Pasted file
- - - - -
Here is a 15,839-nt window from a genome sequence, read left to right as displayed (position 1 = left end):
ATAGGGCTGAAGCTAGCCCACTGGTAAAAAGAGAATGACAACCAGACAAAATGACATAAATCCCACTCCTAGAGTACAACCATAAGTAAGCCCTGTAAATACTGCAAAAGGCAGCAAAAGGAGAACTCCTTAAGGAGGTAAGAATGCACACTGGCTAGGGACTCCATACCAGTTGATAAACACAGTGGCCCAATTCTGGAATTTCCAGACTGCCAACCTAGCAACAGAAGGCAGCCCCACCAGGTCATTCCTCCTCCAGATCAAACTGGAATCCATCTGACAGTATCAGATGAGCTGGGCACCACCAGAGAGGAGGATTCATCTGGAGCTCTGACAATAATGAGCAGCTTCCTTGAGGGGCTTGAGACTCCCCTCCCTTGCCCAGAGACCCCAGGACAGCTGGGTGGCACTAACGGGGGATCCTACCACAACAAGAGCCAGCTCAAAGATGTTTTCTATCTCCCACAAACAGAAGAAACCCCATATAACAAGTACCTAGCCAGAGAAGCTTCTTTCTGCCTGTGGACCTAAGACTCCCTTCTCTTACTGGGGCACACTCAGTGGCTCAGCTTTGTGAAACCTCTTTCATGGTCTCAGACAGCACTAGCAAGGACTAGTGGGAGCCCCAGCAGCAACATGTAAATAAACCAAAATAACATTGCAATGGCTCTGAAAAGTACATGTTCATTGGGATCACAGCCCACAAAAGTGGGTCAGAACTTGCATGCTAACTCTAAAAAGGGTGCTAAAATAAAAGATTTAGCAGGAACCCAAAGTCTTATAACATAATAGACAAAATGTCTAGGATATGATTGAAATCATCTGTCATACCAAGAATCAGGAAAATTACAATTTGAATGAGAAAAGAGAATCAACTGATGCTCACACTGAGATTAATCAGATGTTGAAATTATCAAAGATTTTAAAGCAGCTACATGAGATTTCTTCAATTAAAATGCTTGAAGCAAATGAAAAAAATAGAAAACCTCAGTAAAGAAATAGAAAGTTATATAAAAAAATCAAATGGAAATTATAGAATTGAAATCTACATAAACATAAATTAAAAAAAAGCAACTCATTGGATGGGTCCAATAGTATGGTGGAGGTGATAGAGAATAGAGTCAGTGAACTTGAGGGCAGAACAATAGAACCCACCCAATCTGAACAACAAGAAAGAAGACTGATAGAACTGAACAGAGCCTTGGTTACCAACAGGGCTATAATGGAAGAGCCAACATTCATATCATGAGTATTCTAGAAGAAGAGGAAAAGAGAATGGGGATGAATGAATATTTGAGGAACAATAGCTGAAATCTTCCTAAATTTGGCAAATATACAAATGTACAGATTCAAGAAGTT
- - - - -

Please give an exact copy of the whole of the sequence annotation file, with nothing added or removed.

Here is a 15,839-nt window from a genome sequence, read left to right as displayed (position 1 = left end):
ATAGGGCTGAAGCTAGCCCACTGGTAAAAAGAGAATGACAACCAGACAAAATGACATAAATCCCACTCCTAGAGTACAACCATAAGTAAGCCCTGTAAATACTGCAAAAGGCAGCAAAAGGAGAACTCCTTAAGGAGGTAAGAATGCACACTGGCTAGGGACTCCATACCAGTTGATAAACACAGTGGCCCAATTCTGGAATTTCCAGACTGCCAACCTAGCAACAGAAGGCAGCCCCACCAGGTCATTCCTCCTCCAGATCAAACTGGAATCCATCTGACAGTATCAGATGAGCTGGGCACCACCAGAGAGGAGGATTCATCTGGAGCTCTGACAATAATGAGCAGCTTCCTTGAGGGGCTTGAGACTCCCCTCCCTTGCCCAGAGACCCCAGGACAGCTGGGTGGCACTAACGGGGGATCCTACCACAACAAGAGCCAGCTCAAAGATGTTTTCTATCTCCCACAAACAGAAGAAACCCCATATAACAAGTACCTAGCCAGAGAAGCTTCTTTCTGCCTGTGGACCTAAGACTCCCTTCTCTTACTGGGGCACACTCAGTGGCTCAGCTTTGTGAAACCTCTTTCATGGTCTCAGACAGCACTAGCAAGGACTAGTGGGAGCCCCAGCAGCAACATGTAAATAAACCAAAATAACATTGCAATGGCTCTGAAAAGTACATGTTCATTGGGATCACAGCCCACAAAAGTGGGTCAGAACTTGCATGCTAACTCTAAAAAGGGTGCTAAAATAAAAGATTTAGCAGGAACCCAAAGTCTTATAACATAATAGACAAAATGTCTAGGATATGATTGAAATCATCTGTCATACCAAGAATCAGGAAAATTACAATTTGAATGAGAAAAGAGAATCAACTGATGCTCACACTGAGATTAATCAGATGTTGAAATTATCAAAGATTTTAAAGCAGCTACATGAGATTTCTTCAATTAAAATGCTTGAAGCAAATGAAAAAAATAGAAAACCTCAGTAAAGAAATAGAAAGTTATATAAAAAAATCAAATGGAAATTATAGAATTGAAATCTACATAAACATAAATTAAAAAAAAGCAACTCATTGGATGGGTCCAATAGTATGGTGGAGGTGATAGAGAATAGAGTCAGTGAACTTGAGGGCAGAACAATAGAACCCACCCAATCTGAACAACAAGAAAGAAGACTGATAGAACTGAACAGAGCCTTGGTTACCAACAGGGCTATAATGGAAGAGCCAACATTCATATCATGAGTATTCTAGAAGAAGAGGAAAAGAGAATGGGGATGAATGAATATTTGAGGAACAATAGCTGAAATCTTCCTAAATTTGGCAAATATACAAATGTACAGATTCAAGAAGTT